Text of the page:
Mayor John Tory wants to bring the 2026 FIFA World Cup to Toronto.
Tory endorsed on Monday a report by city staff recommending that council enter into agreements that would enable Toronto to co-host the international sporting event, widely considered the largest in the world by viewership and interest.
"Hosting the FIFA World Cup is a once in a generation opportunity to showcase Toronto to the world," Tory said in a news release.
National soccer associations of Canada, the U.S. and Mexico have organized a joint bid to host the 2026 FIFA World Cup in cities across North America. The joint bid is branded United 2026, and if successful, it would mark the first time that three countries host the World Cup.
Cost would be $30M to $45M
In its report, Toronto city staff estimate it would cost between $30 million to $45 million to co-host the World Cup, but it is expected that those costs would be shared between the city, province and federal government.
The mayor said in the news release that Toronto is ready to be one of many 2026 FIFA World Cup host cities because it successfully hosted the Pan American and Parapan American Games in 2015 and Invictus Games in 2017.
City staff say in the report that being a host would benefit Toronto greatly.
"Held every four years, the World Cup is recognized for generating significant economic, cultural and community benefits for its host cities and country, and increasing host cities' profiles on the world stage," the report says.
In the report, city staff are proposing that BMO Field at Exhibition Place would be the stadium for World Cup matches in Toronto but it would need extra seating.
A number of smaller soccer fields in Toronto could be used as training and practice facilities, the report says.
Toronto would be 1 of 4 Canadian cities to host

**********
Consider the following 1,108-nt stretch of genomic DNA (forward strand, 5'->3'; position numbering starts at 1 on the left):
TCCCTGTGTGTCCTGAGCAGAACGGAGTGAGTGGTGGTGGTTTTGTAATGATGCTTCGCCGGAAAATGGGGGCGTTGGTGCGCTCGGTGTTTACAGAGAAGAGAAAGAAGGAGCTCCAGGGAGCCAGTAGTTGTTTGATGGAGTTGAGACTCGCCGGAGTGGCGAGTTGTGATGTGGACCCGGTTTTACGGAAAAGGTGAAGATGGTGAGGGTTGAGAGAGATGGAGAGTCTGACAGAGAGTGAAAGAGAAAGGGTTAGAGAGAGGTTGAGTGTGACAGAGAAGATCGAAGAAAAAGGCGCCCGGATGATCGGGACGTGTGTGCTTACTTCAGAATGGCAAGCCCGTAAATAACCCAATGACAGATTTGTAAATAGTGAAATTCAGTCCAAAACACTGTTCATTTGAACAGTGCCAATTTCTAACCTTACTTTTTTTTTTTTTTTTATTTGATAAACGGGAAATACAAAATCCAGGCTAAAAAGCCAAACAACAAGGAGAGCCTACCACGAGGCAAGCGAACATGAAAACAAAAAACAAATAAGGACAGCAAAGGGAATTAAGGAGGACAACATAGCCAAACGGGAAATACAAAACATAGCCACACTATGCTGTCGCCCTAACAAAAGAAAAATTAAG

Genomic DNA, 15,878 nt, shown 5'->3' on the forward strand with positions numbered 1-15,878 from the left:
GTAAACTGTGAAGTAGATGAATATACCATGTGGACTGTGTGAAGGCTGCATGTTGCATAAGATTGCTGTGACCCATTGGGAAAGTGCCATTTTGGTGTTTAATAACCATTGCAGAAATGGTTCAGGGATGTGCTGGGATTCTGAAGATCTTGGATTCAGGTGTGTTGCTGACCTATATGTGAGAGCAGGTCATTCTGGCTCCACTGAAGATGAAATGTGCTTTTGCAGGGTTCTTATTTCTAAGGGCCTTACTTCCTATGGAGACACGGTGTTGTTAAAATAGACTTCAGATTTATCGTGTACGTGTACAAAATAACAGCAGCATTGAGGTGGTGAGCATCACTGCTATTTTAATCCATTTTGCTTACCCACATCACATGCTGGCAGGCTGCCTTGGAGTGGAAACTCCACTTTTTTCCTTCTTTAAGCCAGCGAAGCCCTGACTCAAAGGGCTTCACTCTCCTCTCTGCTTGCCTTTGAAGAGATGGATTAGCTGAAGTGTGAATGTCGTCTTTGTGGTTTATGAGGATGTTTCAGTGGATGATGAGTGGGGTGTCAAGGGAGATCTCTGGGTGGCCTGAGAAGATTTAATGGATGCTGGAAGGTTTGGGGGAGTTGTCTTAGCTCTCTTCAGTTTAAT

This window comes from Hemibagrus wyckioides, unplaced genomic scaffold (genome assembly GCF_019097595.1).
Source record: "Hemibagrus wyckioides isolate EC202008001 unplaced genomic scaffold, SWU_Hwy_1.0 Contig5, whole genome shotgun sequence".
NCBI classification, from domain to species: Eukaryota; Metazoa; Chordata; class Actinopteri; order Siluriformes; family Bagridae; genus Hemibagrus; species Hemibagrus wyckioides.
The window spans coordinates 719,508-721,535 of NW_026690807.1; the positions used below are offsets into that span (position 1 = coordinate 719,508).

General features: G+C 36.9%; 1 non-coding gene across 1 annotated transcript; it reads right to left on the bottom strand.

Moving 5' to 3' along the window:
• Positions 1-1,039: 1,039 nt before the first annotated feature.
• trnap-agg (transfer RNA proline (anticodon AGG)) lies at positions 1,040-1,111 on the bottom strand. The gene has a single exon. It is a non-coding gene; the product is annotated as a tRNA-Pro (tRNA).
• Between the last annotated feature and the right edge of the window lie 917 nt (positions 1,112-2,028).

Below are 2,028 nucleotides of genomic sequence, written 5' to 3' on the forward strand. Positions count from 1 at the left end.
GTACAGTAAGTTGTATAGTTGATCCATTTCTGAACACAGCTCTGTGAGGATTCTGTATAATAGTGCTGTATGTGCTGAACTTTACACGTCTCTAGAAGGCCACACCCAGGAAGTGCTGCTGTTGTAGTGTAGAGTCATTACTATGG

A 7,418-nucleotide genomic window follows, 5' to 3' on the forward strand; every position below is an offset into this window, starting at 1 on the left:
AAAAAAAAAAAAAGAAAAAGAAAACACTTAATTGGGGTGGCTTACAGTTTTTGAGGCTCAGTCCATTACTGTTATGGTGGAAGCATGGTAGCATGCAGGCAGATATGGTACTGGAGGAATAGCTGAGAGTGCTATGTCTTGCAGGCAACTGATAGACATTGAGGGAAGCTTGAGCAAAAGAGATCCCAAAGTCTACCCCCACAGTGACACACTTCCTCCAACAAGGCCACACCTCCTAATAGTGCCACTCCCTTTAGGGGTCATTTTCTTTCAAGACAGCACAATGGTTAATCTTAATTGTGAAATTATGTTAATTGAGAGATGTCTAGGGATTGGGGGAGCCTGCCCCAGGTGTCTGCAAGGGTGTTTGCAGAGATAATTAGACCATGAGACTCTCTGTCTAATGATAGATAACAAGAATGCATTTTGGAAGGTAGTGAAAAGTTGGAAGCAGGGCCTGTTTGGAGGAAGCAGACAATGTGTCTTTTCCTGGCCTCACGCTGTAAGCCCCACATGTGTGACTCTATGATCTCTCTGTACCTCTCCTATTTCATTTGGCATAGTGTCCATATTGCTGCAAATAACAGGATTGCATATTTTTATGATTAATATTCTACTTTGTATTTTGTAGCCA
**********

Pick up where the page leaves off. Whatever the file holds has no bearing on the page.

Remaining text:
According to the report, Toronto has been named as one of four Canadian cities that could host the World Cup. The others are Vancouver, Edmonton and Montreal.
Twenty-eight cities in Mexico and the U.S. are also being considered.
Canada joined the bid in December, and if the countries are chosen, Canada and Mexico would get 10 games apiece and the U.S. would host the other 60.
If the bid is successful, Toronto would likely host three to five games.
In the report, staff note that security costs are unknown at this point and they recommend that council's support for the bid be made conditional on financial support from the federal and provincial governments, secured through cost-sharing agreements.
Proposal to be considered Wednesday
Soccer Canada had already listed Toronto as a potential candidate to host games should FIFA select United 2026 as the winning bid.
The proposal will be submitted to FIFA on March 16, 2018, and the bid winner will be announced at the FIFA Congress in Moscow on June 13, 2018.
The 2026 FIFA World Cup is expected to draw athletes from 48 countries at 80 matches over 30 days. Canada would automatically qualify for the tournament if it became a host nation, the city says.
The report is to be considered by the mayor's executive committee on Wednesday.